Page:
ASK any Rangers player and they will, to a man, tell you the same thing.
Namely, that manager Ally McCoist is fiercely loyal to his players as long as they are winning games.
It is a commendable quality that has served McCoist well as the Ibrox club has made its way through the bottom two divisions of Scottish football in the last two seasons.
Yet, if Rangers are to win the SPFL Championship this term, a task that will be altogether more difficult given the number of full-time clubs they will face, he must display another trait.
He must be ruthless with players who fail to perform. Below-par performances from individuals have to be be punished with their removal from the team. With no exceptions.
Because if McCoist tolerates mediocre showings from his charges then form will suffer and games will be drawn and lost.
Ultimately, he could end up paying the price with his job. Far too many Rangers players failed to turn up in the 2-1 defeat they suffered to Hearts in their opening league match at Ibrox yesterday afternoon.
Ian Black, Kyle Hutton, Nicky Law and David Templeton were all posted missing after the captain Lee McCulloch had unfurled the League One flag to a rousing cheer.
The collective gasp of disbelief from both sets of supporters when the stadium announcer revealed that Law had been named Man of the Match late on in the game told its own story.
As did the candid comments of striker Kenny Miller - who, along with his fellow-striker Kris Boyd, was starved of decent service throughout the 90 minutes - after the game.
"We have the leading SPL goalscorer of all time [Boyd] in the side and he did not have a single chance," he said. "Sorry, but that is just not good enough."
When his team was in the third tier last term, McCoist often persevered with both Black and Law in the middle of the park when their level of play did not merit their continued inclusion.
Sure, his side won games - they completed their league programme without losing for the first time in 115 years - so it was difficult to argue with his team selection.
However, now may be the time to relieve Black and Law of their duties and hand Lewis Macleod, one of a few Rangers players to gain pass marks yesterday, a chance in his preferred position.
HECK, even the Honduran enigma Arnold Peralta, who arrived back in Scotland last week after finally securing a visa, should be considered in a central midfield berth ahead of the out-of-sorts duo.
Elsewhere, why not give young Andy Murdoch an opportunity to show what he can do? And should Barrie McKay not get the opportunity to show what he is capable of in attack?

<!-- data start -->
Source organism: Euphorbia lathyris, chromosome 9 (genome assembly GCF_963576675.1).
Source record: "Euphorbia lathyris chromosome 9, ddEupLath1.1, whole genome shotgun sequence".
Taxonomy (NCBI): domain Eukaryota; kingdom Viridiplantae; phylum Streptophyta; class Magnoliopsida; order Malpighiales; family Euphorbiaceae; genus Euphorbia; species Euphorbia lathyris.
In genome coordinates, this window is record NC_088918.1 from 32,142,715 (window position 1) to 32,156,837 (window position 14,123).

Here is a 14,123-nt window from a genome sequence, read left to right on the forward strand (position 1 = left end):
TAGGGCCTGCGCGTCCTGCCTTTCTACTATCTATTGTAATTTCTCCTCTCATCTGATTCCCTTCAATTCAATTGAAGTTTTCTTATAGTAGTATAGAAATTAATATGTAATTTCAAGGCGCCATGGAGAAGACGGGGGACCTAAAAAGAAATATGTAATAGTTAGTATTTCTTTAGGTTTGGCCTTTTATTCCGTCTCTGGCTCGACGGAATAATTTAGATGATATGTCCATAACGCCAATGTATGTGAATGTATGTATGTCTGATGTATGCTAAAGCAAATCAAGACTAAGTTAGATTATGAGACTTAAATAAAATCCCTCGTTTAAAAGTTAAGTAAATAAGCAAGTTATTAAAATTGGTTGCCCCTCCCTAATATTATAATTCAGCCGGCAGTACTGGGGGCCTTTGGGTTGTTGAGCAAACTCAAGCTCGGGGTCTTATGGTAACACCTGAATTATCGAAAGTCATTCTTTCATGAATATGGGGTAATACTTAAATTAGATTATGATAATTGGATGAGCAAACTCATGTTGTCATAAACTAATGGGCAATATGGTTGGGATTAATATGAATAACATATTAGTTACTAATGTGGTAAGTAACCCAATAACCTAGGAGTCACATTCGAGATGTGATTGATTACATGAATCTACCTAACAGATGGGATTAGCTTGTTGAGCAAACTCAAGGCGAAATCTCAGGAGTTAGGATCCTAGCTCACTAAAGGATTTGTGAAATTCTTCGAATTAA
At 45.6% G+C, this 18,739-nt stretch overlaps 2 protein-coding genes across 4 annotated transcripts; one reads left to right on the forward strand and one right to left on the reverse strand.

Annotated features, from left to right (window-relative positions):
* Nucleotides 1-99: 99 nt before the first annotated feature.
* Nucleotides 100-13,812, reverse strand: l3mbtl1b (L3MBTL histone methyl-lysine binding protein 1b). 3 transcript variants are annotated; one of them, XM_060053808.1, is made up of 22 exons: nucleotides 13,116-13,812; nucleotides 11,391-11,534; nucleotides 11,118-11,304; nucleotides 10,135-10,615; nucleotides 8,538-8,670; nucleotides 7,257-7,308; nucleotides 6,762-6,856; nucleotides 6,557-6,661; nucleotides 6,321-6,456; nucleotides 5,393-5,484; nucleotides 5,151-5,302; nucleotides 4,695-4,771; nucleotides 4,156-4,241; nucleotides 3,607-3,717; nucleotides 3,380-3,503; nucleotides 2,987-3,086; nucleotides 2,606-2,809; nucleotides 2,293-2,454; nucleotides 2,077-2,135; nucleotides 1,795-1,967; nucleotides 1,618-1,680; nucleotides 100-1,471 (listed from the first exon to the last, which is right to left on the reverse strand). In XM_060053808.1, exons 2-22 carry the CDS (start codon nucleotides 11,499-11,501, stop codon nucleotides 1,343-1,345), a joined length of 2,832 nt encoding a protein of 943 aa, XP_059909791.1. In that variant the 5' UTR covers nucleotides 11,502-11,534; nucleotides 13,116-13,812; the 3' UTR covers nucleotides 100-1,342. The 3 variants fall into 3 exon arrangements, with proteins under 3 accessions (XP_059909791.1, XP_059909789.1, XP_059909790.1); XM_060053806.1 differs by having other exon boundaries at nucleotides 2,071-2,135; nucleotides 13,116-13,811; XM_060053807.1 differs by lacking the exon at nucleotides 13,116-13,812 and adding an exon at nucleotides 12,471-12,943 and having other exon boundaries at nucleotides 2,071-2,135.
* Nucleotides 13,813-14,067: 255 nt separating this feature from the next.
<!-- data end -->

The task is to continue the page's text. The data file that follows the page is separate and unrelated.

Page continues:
The Rangers side yesterday needed the creativity, energy and hunger these gifted kids can bring. Giving them game time may also provoke a reaction in their underperforming team mates.
Templeton should have given Rangers the lead in the first half when he was presented with a gilt-edged scoring opportunity a few yards out. Somehow, he headed over the crossbar.
Danny Wilson, the former Rangers centre-half, showed far greater prowess with his cranium in the second half when he powered a Billy King corner into the top right corner of the goal.
Law equalised in stoppage- time. But it was his only contribution to the match, and his side was only level for seconds before Osman Sow slotted home the winner for the visitors.
It will be interesting to now see what side McCoist picks in the Championship game away to Falkirk this Friday night.
BEFORE kick-off yesterday, the Govan Stand was officially renamed the Sandy Jardine Stand in memory of the Rangers legend who passed away earlier this year after a lengthy battle against cancer.
The Barcelona Bears took to the field before kick-off and lined up around the centre circle. And as the skipper unfurled the flag supporters raised cards that together read "2 SANDY 2" and "LEGEND".
The man they honoured was not somebody who craved attention, either in his playing days or during the many years he spent working as a club official.
But it was an entirely fitting way to recognise the contribution one of their greatest players and greatest servants made to Rangers over the years.
Dave Smith, Willie Mathieson, Derek Johnstone, Peter McCloy, Colin Jackson, Alex Milller, Alfie Conn, Willie Johnston, Tommy McLean, Jim Denny and Willie Henderson all returned to pay their respects.
But John Greig, the Rangers captain when the team defeated Moscow Dynamo at the Nou Camp back in 1972, was conspicuous by his absence on the park.
The Greatest-Ever Ranger was present in Govan - for only the second time since he stood down as a director during the disastrous Craig Whyte era.
But the fact he remained in his seat, alongside the family of his late colleague and friend, instead of taking to the field, was desperately sad.
When a man whose statue stands outside the main stand at Ibrox feels unable to take part in a tribute to his former team-mate it underlines that all is clearly still not well at the club.